I aint even mentioning Lawyer. It was not even his bad luck he was on that rim too because tide-waves aint concerned with luck. It was his fate. He jest got run over by coincidence, like a ant using the same spoke a elephant happened to find necessary or convenient. It was not that he was born too soon or too late or even in the wrong place. He was born at exactly the right time, only in the wrong envelope. It was his fate and doom not to been born into one of them McCarron separate covers too instead of into that fragile and what you might call gossamer-sinewed envelope of boundless and hopeless aspiration Old Moster give him.
So there he was, rushing headlong into that engagement that the best he could possibly hope would be to lose it quick, since any semblance or intimation of the most minorest victory would a destroyed him like a lightning bolt, while Flem Snopes grazed gently on up them new Jefferson pastures, him and his wife and infant daughter still living in the tent behind the cafe and Flem his-self frying the hamburgers now after Grover Winbush found out suddenly one day that he never owned one half of a cafe neither; then the Rouncewells that thought they still owned what Miz Rounce-well called the Commercial Hotel against all the rest of Yoknapatawpha County calling it the Rouncewell boarding house, found they was wrong too and the Flem Snopeses lived there now, during the month or so it taken him to eliminate the Rouncewells outen it, with the next Snopes from Frenchman's Bend imported into the tent behind the cafe and frying the hamburgers because Flem his-self was now superintendent of the power plant; Manfred de Spaiu had not only seen Eula, he was already mayor of Jefferson when he done it.
And still Lawyer was trying, even while at least once ever day he would have to see his mortal victorious rival and conqueror going in and out of the mayor's office or riding back and forth across the Square in that red brass-trimmed EMF roadster that most of north Missippi, let alone jest Yoknapatawpha County, had not seen nothing like before; right on up and into that alley behind the Ladies 'Cotillion Club Christmas ball where he tried to fight Manfred with his bare fists until his sister's husband drug him up outen the gutter and held him long enough for Manfred to get outen sight and then taken him home to the bathroom to wash him off and says to him: "What the hell do you mean? Dont you know you dont know how to fight?" And Lawyer leaning over the washbowl trying to stanch his nose with handfuls of tissue paper, saying, "Of course I know it. But can you suh-jest a better way than this for me to learn?"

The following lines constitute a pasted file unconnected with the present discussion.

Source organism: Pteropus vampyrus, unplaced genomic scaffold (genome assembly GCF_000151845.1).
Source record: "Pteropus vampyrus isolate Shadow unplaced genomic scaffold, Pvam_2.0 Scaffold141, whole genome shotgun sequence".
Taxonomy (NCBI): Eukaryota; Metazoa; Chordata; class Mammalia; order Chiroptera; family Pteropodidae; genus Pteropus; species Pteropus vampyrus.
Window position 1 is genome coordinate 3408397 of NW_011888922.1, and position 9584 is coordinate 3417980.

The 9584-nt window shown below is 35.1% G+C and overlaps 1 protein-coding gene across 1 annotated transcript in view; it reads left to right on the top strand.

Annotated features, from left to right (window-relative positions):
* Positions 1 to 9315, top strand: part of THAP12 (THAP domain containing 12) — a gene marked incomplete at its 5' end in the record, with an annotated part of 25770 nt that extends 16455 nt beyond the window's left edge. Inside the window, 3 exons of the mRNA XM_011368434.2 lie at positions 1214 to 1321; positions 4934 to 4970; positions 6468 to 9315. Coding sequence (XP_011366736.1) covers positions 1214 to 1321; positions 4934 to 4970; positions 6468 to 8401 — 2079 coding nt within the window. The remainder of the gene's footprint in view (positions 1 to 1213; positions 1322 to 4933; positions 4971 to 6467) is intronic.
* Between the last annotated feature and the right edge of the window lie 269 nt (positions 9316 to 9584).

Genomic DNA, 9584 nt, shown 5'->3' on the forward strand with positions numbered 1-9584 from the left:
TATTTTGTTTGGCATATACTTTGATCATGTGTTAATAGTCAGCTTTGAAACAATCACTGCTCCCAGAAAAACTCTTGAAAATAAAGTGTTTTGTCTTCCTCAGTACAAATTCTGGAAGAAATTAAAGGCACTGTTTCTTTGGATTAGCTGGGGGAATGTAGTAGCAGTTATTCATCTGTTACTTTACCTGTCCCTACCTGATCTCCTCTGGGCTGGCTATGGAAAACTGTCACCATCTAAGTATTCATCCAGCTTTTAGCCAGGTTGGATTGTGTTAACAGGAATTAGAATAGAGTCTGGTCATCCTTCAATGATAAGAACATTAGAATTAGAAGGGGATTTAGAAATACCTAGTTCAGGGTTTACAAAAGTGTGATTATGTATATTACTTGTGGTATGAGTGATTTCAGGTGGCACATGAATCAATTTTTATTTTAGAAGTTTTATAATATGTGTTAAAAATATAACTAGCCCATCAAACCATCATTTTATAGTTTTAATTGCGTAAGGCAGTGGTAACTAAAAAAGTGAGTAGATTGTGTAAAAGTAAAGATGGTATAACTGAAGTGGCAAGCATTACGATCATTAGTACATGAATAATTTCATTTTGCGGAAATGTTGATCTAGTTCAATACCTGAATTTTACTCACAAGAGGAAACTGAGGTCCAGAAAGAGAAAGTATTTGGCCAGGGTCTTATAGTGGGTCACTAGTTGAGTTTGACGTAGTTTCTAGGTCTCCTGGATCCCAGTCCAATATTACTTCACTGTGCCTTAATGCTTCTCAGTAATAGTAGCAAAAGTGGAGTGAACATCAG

And still trying, on up to that last desperate cast going all the way back to that powerhouse brass business. I mean, that pile of old wore-out faucets and valves and pieces of brass pipe and old bearings and such that had accumulated into the power plant until they all disappeared sometime during the second year of Flem's reign as superintendent, though there was not no direct evidence against nobody even after the brass safety valves vanished from both the boilers and was found to been replaced with screwed-in steel plugs; it was jest that finally the city auditors had to go to the superintendent and advise him as delicate as possible that that brass was missing and Flem quit chewing long enough to say "How much?" and paid them and then the next year they done the books again and found they had miscounted last year and went to him again and suh-jested they had made a mistake before and Flem quit chewing again long enough to say "How much?" and paid them that too. Going (I mean Lawyer) all the way back to them old by-gones even though Flem was not only long since resigned from being superintendent, he had even bought two new safety valves outen his own pocket as a free civic gift to the community; bringing ail that up again, with evidence, in a suit to impeach Manfred outen the mayor's office until Judge Dukinfield recused his-self and appointed Judge Stevens, Lawyer's paw, to hear the case. Only we did not know what happened then because Judge Stevens cleared the court and heard the argument in chambers as they calls it, jest Lawyer and Manfred and the judge his-self. And that was all; it never taken long; almost right away Manfred come out and went back to his mayor's office, and the tale, legend, report, whatever you want to call it, of Lawyer standing there with his head bent a little in front of his paw, saying, "What must I do now, Papa? Papa, what can I do now? "